You probably know by now that Justin Smoak was demoted to AAA Tacoma a few days ago. Mike Carp has been recalled in his place.
It has been a frustrating year for Smoak as he has hit just .199, 13 homeruns, and 38 rbis. His mere six doubles on the year has led to a .320 slugging percentage which ranks worst among MLB first baseman by 30 points. His OPS is third worst in all of baseball and is worst among first baseman by 80 points. Ironically enough, the Mariner’s previous first baseman, Casey Kotchman, is the owner of the second worst OPS among first baseman. His .211 BABIP is also the worst in all of the majors.
Considering this year’s poor performance and a frustrating 2011 campaign, Smoak is certainly deserving of this demotion. The thing that has frustrated me about Smoak is that he constantly reminds us of the impressive ability the Mariners worked so hard to acquire.
Smoak was originally the eleventh overall pick in the 2008 draft. His name is surrounded by currently successful players such as Eric Hosmer, Buster Posey, Jemile Weeks, Brett Lawrie, and Lance Lynn and by rising prospects such as Yonder Alonso, Christian Friedrich, and Aaron Hicks.
Smoak sped through the minor leagues and was ranked Baseball America’s 13th best prospect going into the 2010 season. Mid-way through the year, the Mariners traded for him in exchange for Cliff Lee. Seattle saw a big, strong, well-built 23 year old with a beautiful swing from both sides of the plate and good plate vision.
Despite Smoak’s high ceiling, he has done little since dawning a Seattle uniform. As a major leaguer, he has hit .215 and averaged a homerun in every 27 at bats. His K% has been 22.3% and he has been prone to slumps in which he has seemed helpless at the plate.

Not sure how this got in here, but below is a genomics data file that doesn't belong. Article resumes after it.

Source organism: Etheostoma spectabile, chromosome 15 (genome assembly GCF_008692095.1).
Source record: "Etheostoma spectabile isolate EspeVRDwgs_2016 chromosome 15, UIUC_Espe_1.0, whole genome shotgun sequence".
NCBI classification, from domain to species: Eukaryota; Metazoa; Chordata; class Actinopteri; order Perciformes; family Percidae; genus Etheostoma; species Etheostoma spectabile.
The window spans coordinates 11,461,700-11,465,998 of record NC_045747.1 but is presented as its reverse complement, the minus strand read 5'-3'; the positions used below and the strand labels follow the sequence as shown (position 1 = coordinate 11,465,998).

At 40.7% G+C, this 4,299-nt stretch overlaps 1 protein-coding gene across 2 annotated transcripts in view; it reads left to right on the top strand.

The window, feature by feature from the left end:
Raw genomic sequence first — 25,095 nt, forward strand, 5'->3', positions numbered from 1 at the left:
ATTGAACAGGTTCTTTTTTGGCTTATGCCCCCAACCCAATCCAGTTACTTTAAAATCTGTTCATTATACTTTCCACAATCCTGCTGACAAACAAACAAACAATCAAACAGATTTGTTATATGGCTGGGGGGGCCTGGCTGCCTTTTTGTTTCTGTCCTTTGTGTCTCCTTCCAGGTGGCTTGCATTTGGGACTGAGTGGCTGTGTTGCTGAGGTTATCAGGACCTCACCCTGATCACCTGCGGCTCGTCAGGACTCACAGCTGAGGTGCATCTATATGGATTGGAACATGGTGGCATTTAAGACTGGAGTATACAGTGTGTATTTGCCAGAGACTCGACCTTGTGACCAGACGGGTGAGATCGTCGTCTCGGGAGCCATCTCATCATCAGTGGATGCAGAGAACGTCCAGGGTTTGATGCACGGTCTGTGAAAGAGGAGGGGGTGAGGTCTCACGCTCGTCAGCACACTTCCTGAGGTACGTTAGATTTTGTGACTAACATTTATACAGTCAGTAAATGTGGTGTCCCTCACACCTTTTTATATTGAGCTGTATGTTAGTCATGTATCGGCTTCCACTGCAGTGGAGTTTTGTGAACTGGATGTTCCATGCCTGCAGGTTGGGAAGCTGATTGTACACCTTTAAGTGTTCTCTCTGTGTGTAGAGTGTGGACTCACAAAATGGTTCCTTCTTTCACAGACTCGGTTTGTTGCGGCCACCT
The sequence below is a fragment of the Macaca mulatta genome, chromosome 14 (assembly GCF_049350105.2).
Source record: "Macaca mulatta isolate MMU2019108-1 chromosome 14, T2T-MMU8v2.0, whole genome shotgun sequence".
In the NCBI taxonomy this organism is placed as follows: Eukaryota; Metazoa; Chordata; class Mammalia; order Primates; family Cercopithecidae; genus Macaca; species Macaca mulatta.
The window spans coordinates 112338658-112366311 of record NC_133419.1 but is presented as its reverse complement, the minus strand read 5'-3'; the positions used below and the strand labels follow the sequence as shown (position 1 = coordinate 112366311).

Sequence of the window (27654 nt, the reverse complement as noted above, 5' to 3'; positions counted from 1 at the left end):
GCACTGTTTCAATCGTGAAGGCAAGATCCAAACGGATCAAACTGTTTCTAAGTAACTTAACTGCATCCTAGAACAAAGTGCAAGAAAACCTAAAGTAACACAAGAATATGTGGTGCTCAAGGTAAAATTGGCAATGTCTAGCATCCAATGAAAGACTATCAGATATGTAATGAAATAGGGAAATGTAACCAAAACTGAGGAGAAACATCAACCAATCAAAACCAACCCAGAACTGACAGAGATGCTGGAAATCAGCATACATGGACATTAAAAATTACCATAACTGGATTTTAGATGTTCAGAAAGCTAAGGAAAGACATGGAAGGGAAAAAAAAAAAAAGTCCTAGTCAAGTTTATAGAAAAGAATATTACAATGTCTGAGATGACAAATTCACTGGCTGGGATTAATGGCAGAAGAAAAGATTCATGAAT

The thing that aggravates me the most about Justin Smoak is the fact that he will go on sudden tears in which he looks like the player we gave up a Cy Young caliber pitcher for. This May, he hit six homeruns. In April of 2011, he averaged a homerun every 18 at bats and hit .284. His bat tends to heat up and shows us why we worked so hard to bring him to Seattle, and then he makes us all think that he will finally turn around his career and become the all-star he was supposed to be. Just as he has our mouths watering, hoping for more, his bat will instantly go cold.
This has been the case for each of the last two and half years, and I am getting sick of it. I have defended Smoak a lot in the past, but his consistently poor performance is unacceptable. We can’t spend another year or two waiting for Smoak to possibly figure out how to hit.
Smoak will likely spend a few weeks in Tacoma, and will then get another chance in the MLB. If he doesn’t show real signs of improvement and promise for the future after his recall to the majors, I think it will be time to look elsewhere for the future of first base here.
That being said, don’t count Smoak’s year as a failure quite yet. I know that I have been pretty harsh on him in this article, but I am optimistic for his return to Seattle, whenever than may be. So far this year, guys who have spent time in AAA before coming up to the Mariners such as Casper Wells, Franklin Gutierez, and Blake Beavan have all been able to turn their fortunes around post-demotion. In the past, Smoak has looked pretty good after spending time down in Tacoma.
Smoak has had a tough year, but stay optimistic for his return to the Mariners. It may be crazy, but the past seems to be in his favor.
FYI: Smoak went 1-3 with a walk in Tacoma last night.